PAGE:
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  #1  
Unread March 12th, 2005, 03:54 PM
Phil Brownell Phil Brownell is offline
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Default A More Complete Spiritual Gestalt

Embedded in the roots of Gestalt therapy is a "neglected polarity." I say neglected because at one end of it there has been considerable development, which is evident in Brian's first post on this subject (Defining Spirituality) and in other places, for instance in an article on spirituality by the late Ruth Wolfert in Gestalt! (see index of authors at www.g-gej.org). However, the other end of the polarity has not even been named, much less owned or described, and because of that, the polarity itself has not been available for development.

Before naming and describing the other end of Gestalt's neglected polarity, it's helpful to remember what a polarity is. A polarity is a reduction of an otherwise complex field. For the sake of efficiency, or because of an interruption of contact, a person will often form a simple, but crude gestalt, by creating the split between "this or that," "black or white," "good or bad," "large or small," "Gestalt therapy and not Gestalt therapy." With regards to spirituality, this is precisely what has been lacking. Before the exploration of what lies between the two ends of such a polarity, there must be the perception of extreme difference that separates them out to opposite ends.

The other end of the neglected spiritual polarity in Gestalt therapy is theistic - the sense of a personal God. One way of expressing this polarity is to say that it is "eastern philosophy or western spirituality." Another way of saying this is "process phenomenology or personal relationship," and still another might be "pantheism or theism."

Laura Perls admitted that at a crucial moment in the development of Gestalt Therapy, the founders made a choice between the nihilistic existentialism of people like Sartre and what she called the more positive existentialism of people like Kierkegaard. Indeed, at that point in the interview she broke out and virtually exclaimed working with Paul Tillich, a theologian of some note. Thus, even while appropriating such developmental influences as Kierkegaard, Tillich, and Buber, Gestalt therapists have consistently and systematically rejected theistic elements in these contributors to our theory. As perhaps one of the most telling indictments of such an approach, Martin Buber took Carl Jung to task for sucking God out of spiritual experience, making God-experience nothing but the product of one's subjective psyche. Buber would say to us today, "Where is the divine other in your I-Thou relationship?" For him God is an objective reality and not an idea we manufacture along the way.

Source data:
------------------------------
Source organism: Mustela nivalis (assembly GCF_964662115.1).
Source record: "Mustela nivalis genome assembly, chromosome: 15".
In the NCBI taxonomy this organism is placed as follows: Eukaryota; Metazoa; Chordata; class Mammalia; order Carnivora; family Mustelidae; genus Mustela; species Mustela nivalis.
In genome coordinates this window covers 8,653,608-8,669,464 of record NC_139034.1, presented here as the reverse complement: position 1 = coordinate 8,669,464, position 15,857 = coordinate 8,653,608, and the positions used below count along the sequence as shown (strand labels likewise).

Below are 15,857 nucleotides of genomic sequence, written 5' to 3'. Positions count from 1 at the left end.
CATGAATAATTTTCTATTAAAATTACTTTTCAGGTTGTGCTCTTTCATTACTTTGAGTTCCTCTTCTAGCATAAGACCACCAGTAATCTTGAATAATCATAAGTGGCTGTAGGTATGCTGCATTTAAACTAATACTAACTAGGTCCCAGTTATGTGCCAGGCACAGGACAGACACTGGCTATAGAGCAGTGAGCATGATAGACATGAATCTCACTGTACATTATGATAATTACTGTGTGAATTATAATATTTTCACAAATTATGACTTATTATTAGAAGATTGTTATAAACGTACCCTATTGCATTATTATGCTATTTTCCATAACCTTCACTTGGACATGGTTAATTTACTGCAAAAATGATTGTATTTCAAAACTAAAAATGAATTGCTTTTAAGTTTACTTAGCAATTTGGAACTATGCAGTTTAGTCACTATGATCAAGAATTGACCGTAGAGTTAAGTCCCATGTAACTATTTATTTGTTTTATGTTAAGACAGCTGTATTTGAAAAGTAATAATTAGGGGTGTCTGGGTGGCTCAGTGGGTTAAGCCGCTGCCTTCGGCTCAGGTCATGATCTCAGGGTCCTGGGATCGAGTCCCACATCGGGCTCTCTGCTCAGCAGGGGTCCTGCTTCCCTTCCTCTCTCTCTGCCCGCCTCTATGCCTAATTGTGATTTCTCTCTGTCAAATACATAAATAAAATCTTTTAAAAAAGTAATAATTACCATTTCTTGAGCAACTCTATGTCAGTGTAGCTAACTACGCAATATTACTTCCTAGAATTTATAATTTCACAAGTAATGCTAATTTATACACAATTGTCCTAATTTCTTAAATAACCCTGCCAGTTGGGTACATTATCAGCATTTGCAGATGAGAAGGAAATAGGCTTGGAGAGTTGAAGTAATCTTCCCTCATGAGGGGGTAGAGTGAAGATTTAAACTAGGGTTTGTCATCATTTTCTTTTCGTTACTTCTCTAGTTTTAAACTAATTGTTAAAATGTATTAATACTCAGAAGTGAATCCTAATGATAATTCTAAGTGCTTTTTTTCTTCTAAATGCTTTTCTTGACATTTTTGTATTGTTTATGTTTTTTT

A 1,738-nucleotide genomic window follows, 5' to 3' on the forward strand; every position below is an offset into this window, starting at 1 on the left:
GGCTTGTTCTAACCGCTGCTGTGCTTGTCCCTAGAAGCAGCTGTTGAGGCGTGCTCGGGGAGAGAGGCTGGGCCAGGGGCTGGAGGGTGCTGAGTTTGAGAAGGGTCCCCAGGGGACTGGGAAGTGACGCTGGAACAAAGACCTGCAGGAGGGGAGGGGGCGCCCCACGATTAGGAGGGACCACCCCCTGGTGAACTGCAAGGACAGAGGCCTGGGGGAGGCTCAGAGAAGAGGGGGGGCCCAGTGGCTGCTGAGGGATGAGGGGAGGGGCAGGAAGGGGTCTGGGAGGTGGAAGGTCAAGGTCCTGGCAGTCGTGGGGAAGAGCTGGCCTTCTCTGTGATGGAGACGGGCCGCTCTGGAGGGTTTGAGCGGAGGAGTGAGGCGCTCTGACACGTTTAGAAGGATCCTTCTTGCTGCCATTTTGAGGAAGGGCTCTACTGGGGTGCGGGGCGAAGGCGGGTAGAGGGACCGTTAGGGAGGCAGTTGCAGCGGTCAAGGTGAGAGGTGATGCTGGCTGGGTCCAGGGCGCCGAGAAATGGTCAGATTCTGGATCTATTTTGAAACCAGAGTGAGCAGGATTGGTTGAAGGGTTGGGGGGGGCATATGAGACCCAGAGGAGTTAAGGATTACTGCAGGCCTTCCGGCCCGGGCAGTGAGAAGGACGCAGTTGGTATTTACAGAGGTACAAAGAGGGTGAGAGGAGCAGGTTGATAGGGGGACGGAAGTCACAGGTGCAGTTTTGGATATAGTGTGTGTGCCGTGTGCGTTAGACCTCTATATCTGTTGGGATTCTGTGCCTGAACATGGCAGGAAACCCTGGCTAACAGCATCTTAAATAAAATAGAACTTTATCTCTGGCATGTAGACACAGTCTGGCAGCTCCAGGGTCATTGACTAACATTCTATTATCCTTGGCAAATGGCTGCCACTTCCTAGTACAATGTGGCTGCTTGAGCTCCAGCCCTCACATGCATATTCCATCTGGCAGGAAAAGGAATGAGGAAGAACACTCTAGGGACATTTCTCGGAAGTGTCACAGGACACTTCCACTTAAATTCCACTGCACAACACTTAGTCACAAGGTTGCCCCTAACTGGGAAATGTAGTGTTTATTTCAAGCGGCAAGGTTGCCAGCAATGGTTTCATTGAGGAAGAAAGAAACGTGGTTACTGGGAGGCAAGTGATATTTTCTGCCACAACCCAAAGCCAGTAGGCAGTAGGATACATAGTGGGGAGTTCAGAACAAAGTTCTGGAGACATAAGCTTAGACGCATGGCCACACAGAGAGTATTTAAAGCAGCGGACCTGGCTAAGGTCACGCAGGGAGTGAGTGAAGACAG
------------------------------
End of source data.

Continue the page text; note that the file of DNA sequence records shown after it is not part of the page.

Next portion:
Philip Brownell, M.Div, Psy.D.
Sr. Editor, Gestalt! (www.g-gej.org)
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  #2  
Unread March 15th, 2005, 10:16 AM
Brian O'Neill Brian O'Neill is offline
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Default Re: A More Complete Spiritual Gestalt

Phil

I am ALMOST agreeing with what you write here... my exception is personal... I did not experience such a polarisation as you describe (and attribute) when I was writing the piece on spirituality... and on re-reading do still not experience what I wrote as fitting the polarity you express... I am curious how you did not see what I wrote as theistic?

I experience what I wrote on spirituality as having the space for being BOTH theistic and with a space for those who are not...

and I understand your statements about thesism and DO find this sparse in Gestalt therapy literature and conferencing...

and know from reading Jung intently that his private life as evidenced in his autibiography shows a more theistic surrender than that ascribed by others to his psychotherapy writings..

For example John Sanford quotes one of Jung's letters....

“Individuation is ultimately a religious process which requires a corresponding religious attitude – the ego-will submits to God’s will.”

Brian
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  #3  
Unread March 16th, 2005, 09:32 AM
Phil Brownell Phil Brownell is offline
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Default Re: A More Complete Spiritual Gestalt

Hi Brian,
You asked a couple of things. First, you asked how is it that you succumbed to the polarity of which I spoke, and then you asked how is it that you did not express a theistic perspective. Let me address the first and then the second.

Brian, simply put, I don't think you DID express the neglected polarity to which I referred, and in that, to me you provided an example of the same neglect of it that I addressed at first. My lament is not that people are at the rudimentary stage of a polarity, but that they are not even yet there. We cannnot develop the complexity of "the between" until we have BOTH ends of the polarity firmly in place; yet, Gestaltists have consistently either rejected or neglected a serious consideration of the theism which is actually embedded in our roots. To me, you have attempted to express a complexity that is not fully appreciated as such, and cannot be fully appreciated as such because the simple structure has not first been established.